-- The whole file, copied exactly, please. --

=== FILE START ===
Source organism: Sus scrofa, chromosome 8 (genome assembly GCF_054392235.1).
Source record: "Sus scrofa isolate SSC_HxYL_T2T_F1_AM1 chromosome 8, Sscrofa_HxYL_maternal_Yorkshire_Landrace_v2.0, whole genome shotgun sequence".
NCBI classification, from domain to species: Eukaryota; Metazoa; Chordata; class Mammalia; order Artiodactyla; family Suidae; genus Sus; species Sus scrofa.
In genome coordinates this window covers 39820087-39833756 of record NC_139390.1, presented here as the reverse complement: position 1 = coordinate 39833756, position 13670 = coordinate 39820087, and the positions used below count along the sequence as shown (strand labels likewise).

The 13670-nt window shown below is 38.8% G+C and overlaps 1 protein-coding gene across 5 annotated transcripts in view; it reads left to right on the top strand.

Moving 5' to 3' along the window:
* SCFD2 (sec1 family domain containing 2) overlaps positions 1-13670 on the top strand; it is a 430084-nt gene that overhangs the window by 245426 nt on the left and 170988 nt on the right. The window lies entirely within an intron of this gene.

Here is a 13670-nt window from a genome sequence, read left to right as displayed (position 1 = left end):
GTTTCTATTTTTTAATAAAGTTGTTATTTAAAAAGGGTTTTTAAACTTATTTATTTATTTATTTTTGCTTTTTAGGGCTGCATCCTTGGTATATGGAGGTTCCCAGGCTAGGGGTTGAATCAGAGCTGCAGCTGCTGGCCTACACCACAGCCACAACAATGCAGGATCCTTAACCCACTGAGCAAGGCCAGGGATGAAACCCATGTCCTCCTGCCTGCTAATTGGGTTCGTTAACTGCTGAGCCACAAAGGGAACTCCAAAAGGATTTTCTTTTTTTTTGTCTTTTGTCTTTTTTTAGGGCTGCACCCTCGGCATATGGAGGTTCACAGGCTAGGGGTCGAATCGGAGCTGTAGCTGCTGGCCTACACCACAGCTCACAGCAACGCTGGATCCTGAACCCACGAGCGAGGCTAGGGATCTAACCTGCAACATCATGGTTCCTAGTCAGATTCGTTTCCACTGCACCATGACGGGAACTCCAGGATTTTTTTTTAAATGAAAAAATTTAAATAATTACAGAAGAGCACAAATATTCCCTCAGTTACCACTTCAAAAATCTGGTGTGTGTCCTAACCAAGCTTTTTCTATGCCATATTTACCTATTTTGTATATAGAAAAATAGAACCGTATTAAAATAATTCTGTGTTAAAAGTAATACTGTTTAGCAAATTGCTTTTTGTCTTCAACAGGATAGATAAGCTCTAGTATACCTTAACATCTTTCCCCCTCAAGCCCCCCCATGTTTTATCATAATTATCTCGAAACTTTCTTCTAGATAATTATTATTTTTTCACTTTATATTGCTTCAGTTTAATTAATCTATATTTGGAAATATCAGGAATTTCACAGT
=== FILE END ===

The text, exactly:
Source organism: Sus scrofa, chromosome 8 (genome assembly GCF_054392235.1).
Source record: "Sus scrofa isolate SSC_HxYL_T2T_F1_AM1 chromosome 8, Sscrofa_HxYL_maternal_Yorkshire_Landrace_v2.0, whole genome shotgun sequence".
NCBI classification, from domain to species: Eukaryota; Metazoa; Chordata; class Mammalia; order Artiodactyla; family Suidae; genus Sus; species Sus scrofa.
In genome coordinates this window covers 39820087-39833756 of record NC_139390.1, presented here as the reverse complement: position 1 = coordinate 39833756, position 13670 = coordinate 39820087, and the positions used below count along the sequence as shown (strand labels likewise).

The 13670-nt window shown below is 38.8% G+C and overlaps 1 protein-coding gene across 5 annotated transcripts in view; it reads left to right on the top strand.

Moving 5' to 3' along the window:
* SCFD2 (sec1 family domain containing 2) overlaps positions 1-13670 on the top strand; it is a 430084-nt gene that overhangs the window by 245426 nt on the left and 170988 nt on the right. The window lies entirely within an intron of this gene.

Here is a 13670-nt window from a genome sequence, read left to right as displayed (position 1 = left end):
GTTTCTATTTTTTAATAAAGTTGTTATTTAAAAAGGGTTTTTAAACTTATTTATTTATTTATTTTTGCTTTTTAGGGCTGCATCCTTGGTATATGGAGGTTCCCAGGCTAGGGGTTGAATCAGAGCTGCAGCTGCTGGCCTACACCACAGCCACAACAATGCAGGATCCTTAACCCACTGAGCAAGGCCAGGGATGAAACCCATGTCCTCCTGCCTGCTAATTGGGTTCGTTAACTGCTGAGCCACAAAGGGAACTCCAAAAGGATTTTCTTTTTTTTTGTCTTTTGTCTTTTTTTAGGGCTGCACCCTCGGCATATGGAGGTTCACAGGCTAGGGGTCGAATCGGAGCTGTAGCTGCTGGCCTACACCACAGCTCACAGCAACGCTGGATCCTGAACCCACGAGCGAGGCTAGGGATCTAACCTGCAACATCATGGTTCCTAGTCAGATTCGTTTCCACTGCACCATGACGGGAACTCCAGGATTTTTTTTTAAATGAAAAAATTTAAATAATTACAGAAGAGCACAAATATTCCCTCAGTTACCACTTCAAAAATCTGGTGTGTGTCCTAACCAAGCTTTTTCTATGCCATATTTACCTATTTTGTATATAGAAAAATAGAACCGTATTAAAATAATTCTGTGTTAAAAGTAATACTGTTTAGCAAATTGCTTTTTGTCTTCAACAGGATAGATAAGCTCTAGTATACCTTAACATCTTTCCCCCTCAAGCCCCCCCATGTTTTATCATAATTATCTCGAAACTTTCTTCTAGATAATTATTATTTTTTCACTTTATATTGCTTCAGTTTAATTAATCTATATTTGGAAATATCAGGAATTTCACAGT